COVID patients from overstretched Melbourne hospitals will be transferred to Ballarat from next week.
Ballarat Base Hospital will become a "COVID streaming" hospital on Monday as part of a coordinated effort to ensure enough hospital beds are available across the state for COVID patient care in general wards and intensive care.
"This is a service that extends beyond the immediate Ballarat and Grampians environment taking in to account the goal that government has to increase the number of available public and private beds across Victoria to meet the growth in positive cases - a role we play not just for our community but ... for all Victorians," said Ballarat Health Service's chief Dale Fraser.
"In the event demand does come our way we have capacity to take on that care. We can expect we will see patients from outside Ballarat come to Ballarat as has been case that some of our positive patients have located to other streaming sites at Geelong, Bendigo and Melbourne as well."
BALLARAT'S VACCINATION SITES
- Gold - Moderna
- Blue - Pfizer
- Green - AstraZeneca
As part of preparations to take on COVID patients BHS has scaled back category three and non-urgent category two elective surgery, but Mr Fraser assured locals that emergency surgery, category one and urgent category two elective surgeries would continue.
He said people should not put off seeking medical help for fear of coming in to contact with COVID.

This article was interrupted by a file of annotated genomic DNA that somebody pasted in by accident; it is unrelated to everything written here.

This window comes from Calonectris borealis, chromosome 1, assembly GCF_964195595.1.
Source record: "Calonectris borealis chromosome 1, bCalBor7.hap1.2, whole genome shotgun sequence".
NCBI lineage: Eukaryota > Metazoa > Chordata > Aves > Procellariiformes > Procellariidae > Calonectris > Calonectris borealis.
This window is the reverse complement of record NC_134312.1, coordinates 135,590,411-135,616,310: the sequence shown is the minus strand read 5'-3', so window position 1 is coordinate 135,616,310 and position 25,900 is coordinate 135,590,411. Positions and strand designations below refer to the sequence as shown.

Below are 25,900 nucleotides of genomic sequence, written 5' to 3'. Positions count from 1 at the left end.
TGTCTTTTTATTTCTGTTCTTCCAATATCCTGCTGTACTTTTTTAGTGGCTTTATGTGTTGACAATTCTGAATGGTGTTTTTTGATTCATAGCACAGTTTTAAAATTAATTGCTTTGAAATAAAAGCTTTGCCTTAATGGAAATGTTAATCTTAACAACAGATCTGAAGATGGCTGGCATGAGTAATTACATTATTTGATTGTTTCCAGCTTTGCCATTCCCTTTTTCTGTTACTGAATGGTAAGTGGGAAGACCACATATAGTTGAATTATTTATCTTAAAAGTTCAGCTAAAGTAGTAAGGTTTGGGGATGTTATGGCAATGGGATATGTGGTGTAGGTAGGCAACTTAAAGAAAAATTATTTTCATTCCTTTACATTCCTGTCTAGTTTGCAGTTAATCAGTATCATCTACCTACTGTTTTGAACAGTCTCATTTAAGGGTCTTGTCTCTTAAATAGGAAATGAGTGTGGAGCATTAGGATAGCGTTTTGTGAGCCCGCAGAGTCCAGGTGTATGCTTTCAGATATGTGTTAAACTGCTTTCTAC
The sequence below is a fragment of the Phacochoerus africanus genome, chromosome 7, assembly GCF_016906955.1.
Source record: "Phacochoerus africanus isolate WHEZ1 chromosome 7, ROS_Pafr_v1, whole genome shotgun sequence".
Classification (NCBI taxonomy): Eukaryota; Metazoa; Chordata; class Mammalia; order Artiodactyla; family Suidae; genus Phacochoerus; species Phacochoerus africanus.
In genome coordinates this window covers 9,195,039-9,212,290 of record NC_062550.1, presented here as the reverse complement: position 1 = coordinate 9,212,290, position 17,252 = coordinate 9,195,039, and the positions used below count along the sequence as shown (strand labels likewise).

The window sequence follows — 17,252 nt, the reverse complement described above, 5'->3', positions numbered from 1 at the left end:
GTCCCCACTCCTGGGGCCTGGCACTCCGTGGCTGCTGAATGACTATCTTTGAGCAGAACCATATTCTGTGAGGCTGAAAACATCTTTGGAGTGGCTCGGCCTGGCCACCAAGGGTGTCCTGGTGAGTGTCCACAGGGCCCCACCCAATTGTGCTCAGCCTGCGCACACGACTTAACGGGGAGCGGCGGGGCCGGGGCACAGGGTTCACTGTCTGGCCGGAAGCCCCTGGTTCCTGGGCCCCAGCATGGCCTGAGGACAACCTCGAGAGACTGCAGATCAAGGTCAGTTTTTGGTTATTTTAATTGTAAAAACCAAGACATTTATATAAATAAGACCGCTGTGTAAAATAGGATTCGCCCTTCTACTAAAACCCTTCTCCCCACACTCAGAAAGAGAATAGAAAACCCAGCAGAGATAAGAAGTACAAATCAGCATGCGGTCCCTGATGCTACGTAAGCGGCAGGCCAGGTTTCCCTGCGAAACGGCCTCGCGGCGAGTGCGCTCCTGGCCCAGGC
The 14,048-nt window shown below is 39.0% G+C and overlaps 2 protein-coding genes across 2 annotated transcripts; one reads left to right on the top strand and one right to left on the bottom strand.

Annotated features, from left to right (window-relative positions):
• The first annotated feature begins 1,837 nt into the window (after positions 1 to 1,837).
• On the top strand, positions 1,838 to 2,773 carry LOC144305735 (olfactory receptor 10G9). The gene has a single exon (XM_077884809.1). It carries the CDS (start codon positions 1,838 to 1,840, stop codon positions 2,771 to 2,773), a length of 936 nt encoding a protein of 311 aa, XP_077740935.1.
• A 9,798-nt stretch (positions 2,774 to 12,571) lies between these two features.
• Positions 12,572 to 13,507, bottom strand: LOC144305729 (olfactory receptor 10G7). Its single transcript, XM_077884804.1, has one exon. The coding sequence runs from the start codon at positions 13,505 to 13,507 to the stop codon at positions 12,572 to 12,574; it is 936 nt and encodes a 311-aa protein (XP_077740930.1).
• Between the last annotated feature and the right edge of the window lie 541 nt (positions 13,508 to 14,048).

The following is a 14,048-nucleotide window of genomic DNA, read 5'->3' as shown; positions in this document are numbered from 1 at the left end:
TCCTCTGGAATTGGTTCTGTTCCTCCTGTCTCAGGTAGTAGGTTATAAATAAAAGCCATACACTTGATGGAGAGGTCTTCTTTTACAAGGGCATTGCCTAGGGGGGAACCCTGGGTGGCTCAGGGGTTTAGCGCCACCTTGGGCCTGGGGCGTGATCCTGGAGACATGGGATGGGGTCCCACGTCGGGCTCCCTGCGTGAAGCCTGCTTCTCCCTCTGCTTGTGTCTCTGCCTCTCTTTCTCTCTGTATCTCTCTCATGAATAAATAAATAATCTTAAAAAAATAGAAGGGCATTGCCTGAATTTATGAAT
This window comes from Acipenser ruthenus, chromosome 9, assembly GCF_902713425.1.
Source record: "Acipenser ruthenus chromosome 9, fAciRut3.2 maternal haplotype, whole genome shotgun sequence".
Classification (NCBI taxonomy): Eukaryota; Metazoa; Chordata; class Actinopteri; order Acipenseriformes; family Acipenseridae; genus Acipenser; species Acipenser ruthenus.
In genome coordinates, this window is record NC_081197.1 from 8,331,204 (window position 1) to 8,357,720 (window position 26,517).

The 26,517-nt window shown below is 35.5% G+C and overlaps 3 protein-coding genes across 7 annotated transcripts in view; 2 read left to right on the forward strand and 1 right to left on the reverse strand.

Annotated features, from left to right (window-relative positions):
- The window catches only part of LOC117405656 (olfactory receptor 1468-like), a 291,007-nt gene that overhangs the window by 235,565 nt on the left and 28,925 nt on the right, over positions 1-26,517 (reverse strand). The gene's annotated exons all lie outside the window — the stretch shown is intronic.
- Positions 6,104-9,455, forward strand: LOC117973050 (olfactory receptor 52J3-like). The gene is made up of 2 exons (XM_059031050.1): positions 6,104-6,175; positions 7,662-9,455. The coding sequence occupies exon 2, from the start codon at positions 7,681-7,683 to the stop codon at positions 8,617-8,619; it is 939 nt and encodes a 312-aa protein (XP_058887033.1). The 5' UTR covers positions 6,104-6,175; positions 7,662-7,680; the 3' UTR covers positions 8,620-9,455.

"There are arrangements through the emergency department to ensure clear separation of COVID and non-COVID patients. We encourage people not to defer care on the thought of potentially being in contact with COVID patients."
Grampians Public Health Unit director and BHS medical director Rosemary Aldrich said a further 10 new cases in Ballarat on Thursday and the record 1838 across the state were likely to increase.
The 10 cases were all linked and relate to two clusters.
"The rate of increase is slowing and it seems like a big number ... but if we had not been doing the work in Victoria we have done in lockdown this number on a daily basis would be many thousands by now," she said.
Dr Aldrich said as the state learned to live with COVID and restrictions eased the numbers would get higher and urged anyone not already vaccinated to do so.
"It is unlikely we are going to get to zero but we are certainly keen to make sure we have done as much as possible," she said.
"The best way to defend ourselves against COVID is through vaccination. The best way to protect our children not eligible for vaccination is for parents, friends, teachers, friends of parents to be vaccinated."
IN OTHER NEWS
As all year levels of children in Ballarat and other regional areas get back to the classroom at least two days a week from Monday, students from grade three and up will now be required to wear a mask indoors at school while for kids in prep to grade two it will be strongly recommended but not mandated.
"Kids are great. They adapt. They are resilient and we can easily show them the way about how to wear a mask. We all need to work together as a community to make that happen," said Royal Children's Hospital pediatrician Jane Munro.
"Primary school kids unlike teenagers, there is not a vaccine available for them yet, and also, if you note kids, they move around a lot in classrooms in primary school and they also tend to sneeze, to snot on each other and even to lick each other sometimes and that is gross but it is reality, so trying to stop aerosol spread is really important."
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